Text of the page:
Warning: this blog post has a sad ending.
I hope my readers had a good weekend. Mine was kind of up and down. Friday evening Tiffy and I had dinner at Brasserie V, then we drove to Spring Green and met the Dairyman's Daughter at the outdoor theater to see "A Flea in Her Ear," a romantic comedy. We saw a few scenes before there was a rain delay, then we saw the first third before they called it off completely because of a storm. Tiffy noted that the last time the three of us had attended a play there, it had also been called off because of storms, and she suggested we sell our services ("Guaranteed rain!") to drought-stricken farmers. So now we will have to figure out a time we can go back to see the entire play.
Saturday I had an unpaid gig in Baraboo, so Travalon and I took the Merrimac Ferry on the way there. My band played at an art fair in front of the courthouse, amid the billion-year-old Baraboo Hills, and then Travalon and I drove to Reedsburg to have cream ale (and lunch) at the Corner Pub. It is the most delicious beer ever. They brew many other beers, and someday I will branch out and try some others. Rodney was not doing so well when we got home, but Travalon had the idea to put him in a backpack so we could take a walk on Governor's Island, and after that he perked up and even ate dinner. Travalon and I met Rich for dinner at Villa Dolce, and for dessert I had the most amazing almond fig gelato.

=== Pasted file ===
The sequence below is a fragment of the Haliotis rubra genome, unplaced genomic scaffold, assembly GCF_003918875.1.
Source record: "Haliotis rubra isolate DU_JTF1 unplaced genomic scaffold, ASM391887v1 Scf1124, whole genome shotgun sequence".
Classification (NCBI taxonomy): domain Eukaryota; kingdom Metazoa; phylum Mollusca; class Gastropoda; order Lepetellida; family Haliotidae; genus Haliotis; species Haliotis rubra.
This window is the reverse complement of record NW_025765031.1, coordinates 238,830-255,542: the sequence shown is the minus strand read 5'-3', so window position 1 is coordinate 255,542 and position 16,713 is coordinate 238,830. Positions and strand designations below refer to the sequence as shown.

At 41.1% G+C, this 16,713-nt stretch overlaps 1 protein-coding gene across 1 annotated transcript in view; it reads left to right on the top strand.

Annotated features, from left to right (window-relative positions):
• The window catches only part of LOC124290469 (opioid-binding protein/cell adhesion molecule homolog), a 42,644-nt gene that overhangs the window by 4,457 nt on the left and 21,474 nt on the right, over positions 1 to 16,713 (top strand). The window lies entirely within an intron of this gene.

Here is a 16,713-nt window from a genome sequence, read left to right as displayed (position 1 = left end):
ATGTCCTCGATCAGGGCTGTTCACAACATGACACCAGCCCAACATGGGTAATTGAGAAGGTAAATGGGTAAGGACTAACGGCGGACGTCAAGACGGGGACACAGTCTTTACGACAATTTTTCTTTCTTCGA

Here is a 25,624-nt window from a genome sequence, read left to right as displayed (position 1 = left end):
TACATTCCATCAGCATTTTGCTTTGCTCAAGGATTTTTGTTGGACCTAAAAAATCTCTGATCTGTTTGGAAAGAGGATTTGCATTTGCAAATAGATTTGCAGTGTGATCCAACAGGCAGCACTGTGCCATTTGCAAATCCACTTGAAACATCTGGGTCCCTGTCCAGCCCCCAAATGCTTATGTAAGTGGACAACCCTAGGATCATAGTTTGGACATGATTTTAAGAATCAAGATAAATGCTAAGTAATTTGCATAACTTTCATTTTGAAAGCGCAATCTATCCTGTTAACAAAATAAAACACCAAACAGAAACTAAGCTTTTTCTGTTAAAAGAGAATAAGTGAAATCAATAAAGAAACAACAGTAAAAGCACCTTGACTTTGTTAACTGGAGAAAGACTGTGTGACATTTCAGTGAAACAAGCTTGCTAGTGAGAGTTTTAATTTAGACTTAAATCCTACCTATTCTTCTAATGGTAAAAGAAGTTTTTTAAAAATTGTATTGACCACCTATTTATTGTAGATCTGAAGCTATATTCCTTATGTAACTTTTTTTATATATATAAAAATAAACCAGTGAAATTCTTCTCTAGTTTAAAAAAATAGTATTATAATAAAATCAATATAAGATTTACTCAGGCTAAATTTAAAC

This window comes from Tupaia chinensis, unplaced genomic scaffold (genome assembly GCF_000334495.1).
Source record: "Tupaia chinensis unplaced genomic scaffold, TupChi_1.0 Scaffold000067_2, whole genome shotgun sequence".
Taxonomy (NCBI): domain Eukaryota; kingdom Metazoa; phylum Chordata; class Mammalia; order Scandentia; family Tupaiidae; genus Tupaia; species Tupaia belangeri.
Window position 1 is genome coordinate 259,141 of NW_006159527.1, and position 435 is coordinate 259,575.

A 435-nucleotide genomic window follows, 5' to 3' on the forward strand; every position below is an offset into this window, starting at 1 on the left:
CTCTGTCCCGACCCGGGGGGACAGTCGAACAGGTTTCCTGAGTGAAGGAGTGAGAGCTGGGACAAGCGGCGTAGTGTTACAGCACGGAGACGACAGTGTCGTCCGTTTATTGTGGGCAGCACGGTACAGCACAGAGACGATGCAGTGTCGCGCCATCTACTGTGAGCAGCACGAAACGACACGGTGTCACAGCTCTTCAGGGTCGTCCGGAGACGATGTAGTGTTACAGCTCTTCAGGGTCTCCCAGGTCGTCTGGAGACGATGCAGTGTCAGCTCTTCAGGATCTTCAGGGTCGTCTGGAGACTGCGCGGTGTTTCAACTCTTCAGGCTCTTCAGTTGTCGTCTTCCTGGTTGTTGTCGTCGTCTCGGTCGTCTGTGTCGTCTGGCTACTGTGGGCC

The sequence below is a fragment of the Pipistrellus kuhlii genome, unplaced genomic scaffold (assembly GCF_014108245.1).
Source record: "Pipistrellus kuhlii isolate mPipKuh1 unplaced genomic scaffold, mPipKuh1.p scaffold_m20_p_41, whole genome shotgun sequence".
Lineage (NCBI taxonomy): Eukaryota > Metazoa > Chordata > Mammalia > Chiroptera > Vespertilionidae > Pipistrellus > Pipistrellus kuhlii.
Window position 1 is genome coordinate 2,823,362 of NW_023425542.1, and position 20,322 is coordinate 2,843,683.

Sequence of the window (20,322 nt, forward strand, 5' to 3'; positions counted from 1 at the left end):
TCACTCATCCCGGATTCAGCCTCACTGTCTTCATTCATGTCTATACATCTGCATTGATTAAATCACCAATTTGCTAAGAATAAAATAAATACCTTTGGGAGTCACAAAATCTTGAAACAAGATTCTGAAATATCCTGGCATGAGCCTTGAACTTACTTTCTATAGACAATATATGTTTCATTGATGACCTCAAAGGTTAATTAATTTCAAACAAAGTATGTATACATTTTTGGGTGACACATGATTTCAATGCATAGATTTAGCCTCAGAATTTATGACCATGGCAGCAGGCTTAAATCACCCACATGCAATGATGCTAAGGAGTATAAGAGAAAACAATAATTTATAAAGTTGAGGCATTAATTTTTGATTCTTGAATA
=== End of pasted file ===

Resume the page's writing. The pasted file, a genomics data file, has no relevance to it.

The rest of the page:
Yesterday after Mass, Travalon and I went with Rich and another choir member to the Lakeside Cafe, sitting out on their patio overlooking Monona Bay. When we got home, Rodney was not conscious, but Travalon thought maybe another walk would help him. We drove all the way to Spring Green and hiked on the Nature Conservancy land full of blooming cacti; dogs aren't technically allowed there, but we hoped nobody would bother us about a tiny, dying dog in a backpack. Rodney kept having seizures, and he didn't regain consciousness, so we drove back to Middleton and took him to the emergency veterinary clinic, where they put an IV in him. While he didn't come out of his coma, he seemed very peaceful, and we asked if he could possibly recover, but they said not at his age, so we had him put down. We buried him in Rich's yard and then went for a long walk on the path beside Lake Monona. Here is my favorite picture of Rodney that I ever took, canoeing several summers ago.
Travalon will write a complete obituary soon. He is still grieving at the moment.